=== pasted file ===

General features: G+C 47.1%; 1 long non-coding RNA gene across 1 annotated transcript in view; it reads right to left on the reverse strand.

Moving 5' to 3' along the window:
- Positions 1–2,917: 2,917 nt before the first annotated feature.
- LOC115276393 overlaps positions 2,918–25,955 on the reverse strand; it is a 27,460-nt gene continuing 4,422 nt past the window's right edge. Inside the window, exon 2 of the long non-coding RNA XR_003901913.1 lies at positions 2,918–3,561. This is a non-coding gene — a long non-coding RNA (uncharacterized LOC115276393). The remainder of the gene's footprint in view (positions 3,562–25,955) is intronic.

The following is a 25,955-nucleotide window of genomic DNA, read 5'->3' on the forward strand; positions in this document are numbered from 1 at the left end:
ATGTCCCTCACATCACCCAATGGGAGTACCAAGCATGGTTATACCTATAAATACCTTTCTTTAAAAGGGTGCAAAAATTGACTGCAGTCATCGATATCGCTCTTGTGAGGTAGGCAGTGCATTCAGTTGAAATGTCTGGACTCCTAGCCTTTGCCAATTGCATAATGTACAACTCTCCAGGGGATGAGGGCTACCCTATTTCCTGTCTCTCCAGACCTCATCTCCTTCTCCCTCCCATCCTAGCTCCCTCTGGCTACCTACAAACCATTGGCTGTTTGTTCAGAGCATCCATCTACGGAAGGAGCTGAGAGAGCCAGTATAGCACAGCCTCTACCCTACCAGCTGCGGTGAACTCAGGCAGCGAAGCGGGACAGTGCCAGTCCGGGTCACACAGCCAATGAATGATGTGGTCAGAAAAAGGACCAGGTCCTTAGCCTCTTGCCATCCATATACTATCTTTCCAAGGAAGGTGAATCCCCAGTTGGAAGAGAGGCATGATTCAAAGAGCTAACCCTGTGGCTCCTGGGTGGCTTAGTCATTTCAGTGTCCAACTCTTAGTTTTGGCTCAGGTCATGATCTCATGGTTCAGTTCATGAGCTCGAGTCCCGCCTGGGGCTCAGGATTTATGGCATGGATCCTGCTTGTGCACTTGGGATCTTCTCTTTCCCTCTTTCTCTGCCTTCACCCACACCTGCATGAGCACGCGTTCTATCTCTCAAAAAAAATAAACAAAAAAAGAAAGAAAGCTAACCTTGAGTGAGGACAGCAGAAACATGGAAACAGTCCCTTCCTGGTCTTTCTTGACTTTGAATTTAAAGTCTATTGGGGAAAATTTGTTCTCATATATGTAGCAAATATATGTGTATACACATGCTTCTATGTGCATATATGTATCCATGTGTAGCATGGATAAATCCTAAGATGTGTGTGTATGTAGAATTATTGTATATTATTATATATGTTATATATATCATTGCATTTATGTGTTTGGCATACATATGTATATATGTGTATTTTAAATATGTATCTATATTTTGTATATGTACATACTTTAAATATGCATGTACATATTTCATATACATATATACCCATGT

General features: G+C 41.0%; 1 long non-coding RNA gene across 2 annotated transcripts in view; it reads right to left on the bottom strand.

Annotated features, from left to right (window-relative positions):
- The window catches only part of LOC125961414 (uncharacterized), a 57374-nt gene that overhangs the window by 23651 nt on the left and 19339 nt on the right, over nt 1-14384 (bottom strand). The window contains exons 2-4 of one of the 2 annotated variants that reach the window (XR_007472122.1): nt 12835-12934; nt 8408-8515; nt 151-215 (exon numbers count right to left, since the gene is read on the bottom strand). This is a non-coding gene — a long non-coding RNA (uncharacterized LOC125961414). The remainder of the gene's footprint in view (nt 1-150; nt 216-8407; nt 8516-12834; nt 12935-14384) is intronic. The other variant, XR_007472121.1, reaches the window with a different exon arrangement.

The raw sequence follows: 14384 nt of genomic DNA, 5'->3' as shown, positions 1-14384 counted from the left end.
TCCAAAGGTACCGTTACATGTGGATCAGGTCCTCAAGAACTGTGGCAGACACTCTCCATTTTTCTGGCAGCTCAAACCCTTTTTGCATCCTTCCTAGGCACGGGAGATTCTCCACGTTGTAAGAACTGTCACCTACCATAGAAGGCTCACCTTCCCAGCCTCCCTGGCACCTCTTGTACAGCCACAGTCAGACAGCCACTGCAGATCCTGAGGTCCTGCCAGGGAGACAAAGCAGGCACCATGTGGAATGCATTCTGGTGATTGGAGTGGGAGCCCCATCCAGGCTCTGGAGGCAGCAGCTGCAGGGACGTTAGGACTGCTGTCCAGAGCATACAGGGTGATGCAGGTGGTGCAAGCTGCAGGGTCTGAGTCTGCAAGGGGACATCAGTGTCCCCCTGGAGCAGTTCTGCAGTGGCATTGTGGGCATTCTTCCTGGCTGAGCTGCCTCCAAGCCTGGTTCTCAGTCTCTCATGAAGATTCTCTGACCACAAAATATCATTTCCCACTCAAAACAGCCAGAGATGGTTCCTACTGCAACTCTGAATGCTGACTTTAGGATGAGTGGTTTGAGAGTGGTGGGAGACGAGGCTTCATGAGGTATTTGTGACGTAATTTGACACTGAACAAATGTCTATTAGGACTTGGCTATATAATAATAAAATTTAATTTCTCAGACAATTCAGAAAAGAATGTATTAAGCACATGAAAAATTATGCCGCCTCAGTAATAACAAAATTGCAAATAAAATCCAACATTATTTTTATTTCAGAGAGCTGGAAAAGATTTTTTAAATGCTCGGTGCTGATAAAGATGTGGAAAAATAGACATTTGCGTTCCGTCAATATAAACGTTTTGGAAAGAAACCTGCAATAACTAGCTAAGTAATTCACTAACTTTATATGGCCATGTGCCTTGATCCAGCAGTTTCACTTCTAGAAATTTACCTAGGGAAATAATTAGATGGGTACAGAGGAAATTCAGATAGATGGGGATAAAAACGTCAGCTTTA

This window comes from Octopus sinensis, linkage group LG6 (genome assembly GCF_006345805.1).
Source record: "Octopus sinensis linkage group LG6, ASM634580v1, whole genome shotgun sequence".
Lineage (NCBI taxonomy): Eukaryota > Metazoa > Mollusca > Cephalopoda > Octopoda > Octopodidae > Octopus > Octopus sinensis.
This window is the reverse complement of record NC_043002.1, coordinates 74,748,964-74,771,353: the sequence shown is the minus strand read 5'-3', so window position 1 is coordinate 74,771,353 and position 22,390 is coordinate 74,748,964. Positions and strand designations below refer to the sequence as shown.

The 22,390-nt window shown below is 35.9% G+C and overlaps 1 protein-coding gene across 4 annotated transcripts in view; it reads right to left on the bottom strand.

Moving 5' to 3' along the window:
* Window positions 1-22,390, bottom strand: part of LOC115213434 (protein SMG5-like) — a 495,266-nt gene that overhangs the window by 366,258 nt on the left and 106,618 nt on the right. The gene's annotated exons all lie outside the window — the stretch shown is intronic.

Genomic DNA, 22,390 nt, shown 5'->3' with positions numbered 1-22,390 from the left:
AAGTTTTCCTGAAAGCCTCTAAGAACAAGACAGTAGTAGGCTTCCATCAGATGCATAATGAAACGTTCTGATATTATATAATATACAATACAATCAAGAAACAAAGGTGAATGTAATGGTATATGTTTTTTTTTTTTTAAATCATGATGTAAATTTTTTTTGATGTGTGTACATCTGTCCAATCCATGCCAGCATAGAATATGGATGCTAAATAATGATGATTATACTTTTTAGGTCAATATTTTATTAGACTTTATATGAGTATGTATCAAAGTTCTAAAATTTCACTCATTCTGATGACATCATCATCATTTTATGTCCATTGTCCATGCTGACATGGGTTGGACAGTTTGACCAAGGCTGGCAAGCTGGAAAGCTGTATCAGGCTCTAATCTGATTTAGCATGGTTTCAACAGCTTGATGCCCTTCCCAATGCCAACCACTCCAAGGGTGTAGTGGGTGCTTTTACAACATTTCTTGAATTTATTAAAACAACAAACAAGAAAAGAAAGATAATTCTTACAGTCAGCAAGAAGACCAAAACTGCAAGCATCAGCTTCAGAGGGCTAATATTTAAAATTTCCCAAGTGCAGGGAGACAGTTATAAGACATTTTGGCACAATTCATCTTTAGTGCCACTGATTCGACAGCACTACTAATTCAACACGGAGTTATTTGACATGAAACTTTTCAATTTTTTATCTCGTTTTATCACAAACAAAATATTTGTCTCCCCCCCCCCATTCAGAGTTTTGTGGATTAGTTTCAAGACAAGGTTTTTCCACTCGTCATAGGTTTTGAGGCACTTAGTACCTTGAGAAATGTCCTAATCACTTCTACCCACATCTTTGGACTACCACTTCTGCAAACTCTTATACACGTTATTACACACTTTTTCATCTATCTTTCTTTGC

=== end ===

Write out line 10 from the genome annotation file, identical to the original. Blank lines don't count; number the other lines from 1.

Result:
The raw sequence follows: 14384 nt of genomic DNA, 5'->3' as shown, positions 1-14384 counted from the left end.